Monday, August 17, 2009

Foreword Thinking

I have a piece in the new issue of Publishers Weekly called Preliminaries, inspired by Elmore Leonard's 10 Rules of Writing(if you haven't read them, you should).

One of Leonard's rules states: “Avoid prologues. They can be annoying, especially a prologue following an introduction that comes after a foreword.” Jumping off from there, I try to explain how to tell an introduction from a foreword from a prologue from a preface, and get hopelessly muddled in the attempt.

Another of Leonard's rules states: "Never use the words 'suddenly' or 'all hell broke loose.'" I managed to adhere to this rule.

A third states: "Try to leave out the part that readers tend to skip." Not so sure about that one...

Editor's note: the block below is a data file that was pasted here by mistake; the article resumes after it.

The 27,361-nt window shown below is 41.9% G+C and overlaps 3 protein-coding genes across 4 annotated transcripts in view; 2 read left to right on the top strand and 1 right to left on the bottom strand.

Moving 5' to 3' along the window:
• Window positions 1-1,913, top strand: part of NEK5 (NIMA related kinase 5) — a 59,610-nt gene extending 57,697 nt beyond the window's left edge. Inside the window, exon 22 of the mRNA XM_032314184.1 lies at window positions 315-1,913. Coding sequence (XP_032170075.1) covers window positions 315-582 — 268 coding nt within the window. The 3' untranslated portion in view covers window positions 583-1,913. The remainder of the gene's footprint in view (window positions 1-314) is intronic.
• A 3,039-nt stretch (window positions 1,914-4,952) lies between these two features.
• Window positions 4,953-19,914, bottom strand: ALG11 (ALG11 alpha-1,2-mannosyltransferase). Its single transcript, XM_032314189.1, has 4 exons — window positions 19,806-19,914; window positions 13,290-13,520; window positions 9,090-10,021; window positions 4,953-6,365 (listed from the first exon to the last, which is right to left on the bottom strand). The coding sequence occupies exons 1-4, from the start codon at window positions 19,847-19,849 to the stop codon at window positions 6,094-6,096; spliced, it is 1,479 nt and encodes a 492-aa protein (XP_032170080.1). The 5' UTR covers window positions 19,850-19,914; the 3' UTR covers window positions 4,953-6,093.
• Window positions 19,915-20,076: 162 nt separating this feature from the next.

1. I was happy to understand at last the difference between a prologue, a preface, an introduction and a foreword. One thing that deserves mention is that about one out of every three submissions to publishers and literary agents - at least to our literary agency - begins with a "Forward". As that's the first word we lay eyes on, writers should be more mindful of (bad) first impressions. Otherwise, the first word of your book may be the last one that editors or agents bother to read.

    Richard Curtis

  2. Good point, Richard, thanks. I imagine you see the occasional Prefice and Interduction as well.